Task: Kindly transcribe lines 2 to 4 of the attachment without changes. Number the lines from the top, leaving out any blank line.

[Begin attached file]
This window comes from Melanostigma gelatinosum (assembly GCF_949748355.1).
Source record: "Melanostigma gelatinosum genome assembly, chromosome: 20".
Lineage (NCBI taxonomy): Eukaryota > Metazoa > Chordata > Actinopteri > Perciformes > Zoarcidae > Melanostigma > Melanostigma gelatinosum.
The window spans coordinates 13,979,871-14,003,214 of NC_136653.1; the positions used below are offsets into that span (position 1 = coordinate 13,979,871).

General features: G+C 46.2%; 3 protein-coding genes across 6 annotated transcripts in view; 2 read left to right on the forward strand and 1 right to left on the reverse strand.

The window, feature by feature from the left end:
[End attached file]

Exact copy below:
Source record: "Melanostigma gelatinosum genome assembly, chromosome: 20".
Lineage (NCBI taxonomy): Eukaryota > Metazoa > Chordata > Actinopteri > Perciformes > Zoarcidae > Melanostigma > Melanostigma gelatinosum.
The window spans coordinates 13,979,871-14,003,214 of NC_136653.1; the positions used below are offsets into that span (position 1 = coordinate 13,979,871).